EY buys cyber-attack specialist to help protect its Asia-Pacific clients
Move comes in the wake of the recent ‘WannaCry’ attack which affected 200,000 computers in 30,000 organisations across 120 countries
Ernst and Young (EY) has acquired the Australian internet security specialist firm Open Windows, to create a centralised advisory platform for its clients in Asia-Pacific to help them be better protected against cyber attack.
The move, for an undisclosed amount, comes in the wake of the recent “WannaCry” attack, which Paul Clark, managing partner of EY’s advisory business in the region, said underlined the importance his firm now puts on providing more comprehensive cyber security support for its clients.
More than 200,000 computers in 30,000 organisations across 120 countries around the world were affected the WannaCry ransomware last month, including hospitals, shopping malls and railway stations on the mainland. Britain’s National Health Service was one of the worst affected.
One of the world’s so-called “Big Four” accounting and advisory firms, EY said 45 identity and access management staff at Open Windows will now be dedicated to helping its clients in the region protect against, or react to, any such attack.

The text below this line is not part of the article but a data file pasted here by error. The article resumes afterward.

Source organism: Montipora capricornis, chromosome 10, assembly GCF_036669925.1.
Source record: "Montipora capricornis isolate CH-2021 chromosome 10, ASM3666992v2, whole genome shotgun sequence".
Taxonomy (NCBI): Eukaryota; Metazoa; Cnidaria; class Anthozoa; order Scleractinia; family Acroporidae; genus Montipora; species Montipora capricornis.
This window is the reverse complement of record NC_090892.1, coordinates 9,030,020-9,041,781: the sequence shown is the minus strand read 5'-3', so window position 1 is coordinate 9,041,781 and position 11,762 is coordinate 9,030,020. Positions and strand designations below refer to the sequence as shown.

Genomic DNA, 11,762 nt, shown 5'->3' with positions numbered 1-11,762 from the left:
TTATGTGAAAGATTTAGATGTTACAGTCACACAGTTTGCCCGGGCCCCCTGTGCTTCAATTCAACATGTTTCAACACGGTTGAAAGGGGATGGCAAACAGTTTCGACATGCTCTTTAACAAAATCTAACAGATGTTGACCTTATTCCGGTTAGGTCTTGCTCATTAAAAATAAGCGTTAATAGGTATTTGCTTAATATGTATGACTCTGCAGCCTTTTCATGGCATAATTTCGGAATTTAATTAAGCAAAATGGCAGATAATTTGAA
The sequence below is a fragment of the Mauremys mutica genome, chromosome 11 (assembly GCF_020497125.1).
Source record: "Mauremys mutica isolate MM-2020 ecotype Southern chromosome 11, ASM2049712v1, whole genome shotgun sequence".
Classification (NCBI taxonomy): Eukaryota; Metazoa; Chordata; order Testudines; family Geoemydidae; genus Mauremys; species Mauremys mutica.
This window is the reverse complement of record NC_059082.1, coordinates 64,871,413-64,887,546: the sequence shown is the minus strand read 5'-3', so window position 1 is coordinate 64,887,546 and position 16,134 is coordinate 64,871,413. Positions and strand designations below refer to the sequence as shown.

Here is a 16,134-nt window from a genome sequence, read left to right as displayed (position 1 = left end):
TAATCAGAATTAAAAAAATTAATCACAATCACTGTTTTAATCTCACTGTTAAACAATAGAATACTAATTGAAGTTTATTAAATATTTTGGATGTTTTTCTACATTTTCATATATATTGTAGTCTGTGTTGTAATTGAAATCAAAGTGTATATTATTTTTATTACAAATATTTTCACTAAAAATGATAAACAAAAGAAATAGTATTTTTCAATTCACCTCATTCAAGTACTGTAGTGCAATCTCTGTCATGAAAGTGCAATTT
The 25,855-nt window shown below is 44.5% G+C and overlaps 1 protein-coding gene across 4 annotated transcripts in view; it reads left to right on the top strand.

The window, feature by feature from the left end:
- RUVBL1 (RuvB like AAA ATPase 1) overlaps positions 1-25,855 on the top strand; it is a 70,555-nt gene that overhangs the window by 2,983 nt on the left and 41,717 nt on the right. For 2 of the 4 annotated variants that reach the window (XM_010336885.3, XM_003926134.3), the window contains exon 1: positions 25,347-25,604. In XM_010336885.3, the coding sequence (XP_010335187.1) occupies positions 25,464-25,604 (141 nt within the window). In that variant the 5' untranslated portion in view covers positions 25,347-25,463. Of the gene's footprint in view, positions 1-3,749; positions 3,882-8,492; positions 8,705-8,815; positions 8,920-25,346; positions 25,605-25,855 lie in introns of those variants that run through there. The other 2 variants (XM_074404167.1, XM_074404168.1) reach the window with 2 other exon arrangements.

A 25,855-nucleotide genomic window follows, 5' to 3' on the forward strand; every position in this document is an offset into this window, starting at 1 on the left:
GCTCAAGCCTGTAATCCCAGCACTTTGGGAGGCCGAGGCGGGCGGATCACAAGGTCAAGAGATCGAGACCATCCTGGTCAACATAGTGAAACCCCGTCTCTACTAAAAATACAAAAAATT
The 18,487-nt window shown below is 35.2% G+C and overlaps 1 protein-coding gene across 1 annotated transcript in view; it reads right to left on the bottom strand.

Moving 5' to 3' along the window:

In Hong Kong, companies were attacked 48 times by WannaCry from seven countries up until last Friday, according to Network Box Corp, an internationally managed security services provider that protects 1,700 key Hong Kong organisations from cyber attack.
Clark said cyber security, digital technology and analytic advisory services are now EY’s fastest growing business areas, and represent at least 40 per cent of the firm’s income.
He said EY has numerous clients that have become increasingly concerned about the issue.
“The importance of cyber security to all companies has increased enormously in the last few years, especially with the recent incidents like WannaCry,” he said.
“That attack indicated these challenges are global. Many [internet] regulators tend to think about national orders, but now it is clearly not a topic that limits itself to national borders.
“Traditionally people understand cyber attack from a more personal perspective such as in relation to bank accounts – but now these could link into companies’ operational technology,” he added.
“Employees of any companies need to be more diligent about how they access any company’s system, for example how they think about emails or accepting emails.”